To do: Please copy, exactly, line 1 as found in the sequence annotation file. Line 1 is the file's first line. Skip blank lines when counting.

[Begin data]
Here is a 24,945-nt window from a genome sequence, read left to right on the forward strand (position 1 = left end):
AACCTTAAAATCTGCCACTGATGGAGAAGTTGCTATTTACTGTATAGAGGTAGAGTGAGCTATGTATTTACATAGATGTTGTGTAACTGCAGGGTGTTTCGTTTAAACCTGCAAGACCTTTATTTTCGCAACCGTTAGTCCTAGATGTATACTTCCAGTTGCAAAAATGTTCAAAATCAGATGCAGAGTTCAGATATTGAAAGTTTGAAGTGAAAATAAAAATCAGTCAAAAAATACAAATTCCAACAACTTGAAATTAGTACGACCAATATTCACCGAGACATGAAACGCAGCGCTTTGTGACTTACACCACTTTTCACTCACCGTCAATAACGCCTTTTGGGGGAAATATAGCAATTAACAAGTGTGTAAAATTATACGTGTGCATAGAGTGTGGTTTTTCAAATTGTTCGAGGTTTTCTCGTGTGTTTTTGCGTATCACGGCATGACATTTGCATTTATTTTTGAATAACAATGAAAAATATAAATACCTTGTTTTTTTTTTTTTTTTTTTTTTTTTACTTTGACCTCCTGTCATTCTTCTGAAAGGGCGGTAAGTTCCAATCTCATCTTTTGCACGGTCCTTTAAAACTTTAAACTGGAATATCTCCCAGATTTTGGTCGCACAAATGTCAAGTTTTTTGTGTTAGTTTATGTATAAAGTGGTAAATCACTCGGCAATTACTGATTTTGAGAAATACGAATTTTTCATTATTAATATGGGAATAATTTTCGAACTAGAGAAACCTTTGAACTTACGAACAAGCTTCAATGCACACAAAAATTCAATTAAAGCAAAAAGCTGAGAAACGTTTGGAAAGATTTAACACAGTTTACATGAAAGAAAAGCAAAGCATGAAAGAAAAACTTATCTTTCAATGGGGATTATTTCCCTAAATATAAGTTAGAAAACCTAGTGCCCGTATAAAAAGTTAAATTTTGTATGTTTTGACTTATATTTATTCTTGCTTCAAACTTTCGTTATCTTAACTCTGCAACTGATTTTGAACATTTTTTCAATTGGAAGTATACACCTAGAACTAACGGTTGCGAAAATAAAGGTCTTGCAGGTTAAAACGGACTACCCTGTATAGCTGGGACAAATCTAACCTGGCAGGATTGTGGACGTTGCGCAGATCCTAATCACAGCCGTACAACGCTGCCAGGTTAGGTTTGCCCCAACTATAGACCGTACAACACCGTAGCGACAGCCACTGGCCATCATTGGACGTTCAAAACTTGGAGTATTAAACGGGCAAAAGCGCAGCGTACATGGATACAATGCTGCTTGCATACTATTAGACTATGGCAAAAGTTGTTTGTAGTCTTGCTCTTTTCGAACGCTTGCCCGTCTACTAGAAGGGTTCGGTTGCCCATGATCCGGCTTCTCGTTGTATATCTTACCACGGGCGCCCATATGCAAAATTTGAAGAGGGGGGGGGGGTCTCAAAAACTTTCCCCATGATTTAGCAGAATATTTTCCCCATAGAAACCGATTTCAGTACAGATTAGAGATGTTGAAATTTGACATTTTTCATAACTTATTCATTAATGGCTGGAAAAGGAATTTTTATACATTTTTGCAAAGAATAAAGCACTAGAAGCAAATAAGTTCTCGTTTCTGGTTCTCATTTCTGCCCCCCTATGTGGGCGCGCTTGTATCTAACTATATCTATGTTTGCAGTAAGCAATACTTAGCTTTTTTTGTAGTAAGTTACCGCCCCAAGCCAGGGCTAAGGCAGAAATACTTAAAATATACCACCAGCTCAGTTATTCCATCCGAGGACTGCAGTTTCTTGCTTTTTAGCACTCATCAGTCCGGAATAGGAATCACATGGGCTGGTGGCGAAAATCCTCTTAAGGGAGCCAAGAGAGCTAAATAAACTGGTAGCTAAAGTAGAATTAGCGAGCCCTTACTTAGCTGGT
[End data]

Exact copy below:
Here is a 24,945-nt window from a genome sequence, read left to right on the forward strand (position 1 = left end):